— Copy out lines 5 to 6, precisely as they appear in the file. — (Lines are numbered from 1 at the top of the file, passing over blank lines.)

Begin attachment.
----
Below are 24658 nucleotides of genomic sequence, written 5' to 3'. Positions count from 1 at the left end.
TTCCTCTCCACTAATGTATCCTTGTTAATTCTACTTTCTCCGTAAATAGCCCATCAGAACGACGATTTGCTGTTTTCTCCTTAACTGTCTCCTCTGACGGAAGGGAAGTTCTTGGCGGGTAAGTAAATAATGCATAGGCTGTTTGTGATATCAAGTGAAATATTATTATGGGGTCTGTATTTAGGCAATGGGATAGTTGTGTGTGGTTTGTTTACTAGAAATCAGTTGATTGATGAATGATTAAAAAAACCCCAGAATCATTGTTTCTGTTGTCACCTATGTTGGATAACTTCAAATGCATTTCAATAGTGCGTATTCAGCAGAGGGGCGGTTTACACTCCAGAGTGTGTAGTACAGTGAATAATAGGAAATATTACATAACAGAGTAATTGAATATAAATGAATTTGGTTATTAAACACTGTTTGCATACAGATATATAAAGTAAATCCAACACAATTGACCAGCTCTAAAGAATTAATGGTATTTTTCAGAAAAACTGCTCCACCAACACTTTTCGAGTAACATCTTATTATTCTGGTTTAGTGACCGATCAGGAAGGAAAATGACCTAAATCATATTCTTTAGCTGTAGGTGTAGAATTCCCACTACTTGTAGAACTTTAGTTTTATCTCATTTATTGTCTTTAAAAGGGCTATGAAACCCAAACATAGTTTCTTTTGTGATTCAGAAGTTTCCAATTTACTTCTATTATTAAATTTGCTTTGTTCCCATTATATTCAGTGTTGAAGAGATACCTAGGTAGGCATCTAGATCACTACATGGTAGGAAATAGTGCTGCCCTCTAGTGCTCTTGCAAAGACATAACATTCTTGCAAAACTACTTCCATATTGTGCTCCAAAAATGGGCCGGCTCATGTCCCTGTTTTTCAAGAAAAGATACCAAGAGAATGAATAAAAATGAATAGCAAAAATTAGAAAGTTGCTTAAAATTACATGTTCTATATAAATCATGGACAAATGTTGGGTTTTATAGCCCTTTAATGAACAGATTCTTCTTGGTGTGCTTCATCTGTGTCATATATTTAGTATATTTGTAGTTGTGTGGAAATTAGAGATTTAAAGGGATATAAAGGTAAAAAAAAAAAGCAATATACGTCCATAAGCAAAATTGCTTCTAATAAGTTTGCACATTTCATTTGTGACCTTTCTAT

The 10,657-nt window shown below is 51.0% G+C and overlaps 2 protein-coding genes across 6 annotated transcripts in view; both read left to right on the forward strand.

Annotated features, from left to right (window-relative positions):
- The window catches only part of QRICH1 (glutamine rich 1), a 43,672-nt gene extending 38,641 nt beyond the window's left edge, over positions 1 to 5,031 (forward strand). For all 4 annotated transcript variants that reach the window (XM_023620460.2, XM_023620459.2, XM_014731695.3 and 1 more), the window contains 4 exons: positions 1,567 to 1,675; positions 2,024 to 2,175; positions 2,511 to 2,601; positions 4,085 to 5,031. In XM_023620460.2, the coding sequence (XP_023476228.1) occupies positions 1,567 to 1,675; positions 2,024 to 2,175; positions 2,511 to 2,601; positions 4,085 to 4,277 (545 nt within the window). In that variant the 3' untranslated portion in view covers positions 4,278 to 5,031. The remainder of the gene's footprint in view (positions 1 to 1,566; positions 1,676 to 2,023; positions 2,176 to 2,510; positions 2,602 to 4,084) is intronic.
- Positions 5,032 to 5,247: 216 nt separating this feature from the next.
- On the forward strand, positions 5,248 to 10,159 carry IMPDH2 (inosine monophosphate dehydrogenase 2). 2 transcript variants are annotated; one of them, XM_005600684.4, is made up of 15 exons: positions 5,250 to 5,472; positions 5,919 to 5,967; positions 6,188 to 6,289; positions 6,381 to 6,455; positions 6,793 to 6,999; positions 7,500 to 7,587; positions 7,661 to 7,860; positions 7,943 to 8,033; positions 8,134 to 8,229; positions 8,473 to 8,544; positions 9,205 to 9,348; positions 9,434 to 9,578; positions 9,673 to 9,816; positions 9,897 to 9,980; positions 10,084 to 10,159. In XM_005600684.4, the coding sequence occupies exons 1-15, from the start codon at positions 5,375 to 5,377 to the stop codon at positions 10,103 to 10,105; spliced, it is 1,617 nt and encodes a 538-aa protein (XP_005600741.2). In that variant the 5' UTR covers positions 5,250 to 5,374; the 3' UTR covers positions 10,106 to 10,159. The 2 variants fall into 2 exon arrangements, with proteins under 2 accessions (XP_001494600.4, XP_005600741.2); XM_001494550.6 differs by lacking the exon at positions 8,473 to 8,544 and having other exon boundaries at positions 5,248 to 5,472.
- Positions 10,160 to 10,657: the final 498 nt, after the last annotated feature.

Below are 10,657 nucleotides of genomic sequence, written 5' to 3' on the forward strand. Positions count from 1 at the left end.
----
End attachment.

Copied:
- The window catches only part of QRICH1 (glutamine rich 1), a 43,672-nt gene extending 38,641 nt beyond the window's left edge, over positions 1 to 5,031 (forward strand). For all 4 annotated transcript variants that reach the window (XM_023620460.2, XM_023620459.2, XM_014731695.3 and 1 more), the window contains 4 exons: positions 1,567 to 1,675; positions 2,024 to 2,175; positions 2,511 to 2,601; positions 4,085 to 5,031. In XM_023620460.2, the coding sequence (XP_023476228.1) occupies positions 1,567 to 1,675; positions 2,024 to 2,175; positions 2,511 to 2,601; positions 4,085 to 4,277 (545 nt within the window). In that variant the 3' untranslated portion in view covers positions 4,278 to 5,031. The remainder of the gene's footprint in view (positions 1 to 1,566; positions 1,676 to 2,023; positions 2,176 to 2,510; positions 2,602 to 4,084) is intronic.
- Positions 5,032 to 5,247: 216 nt separating this feature from the next.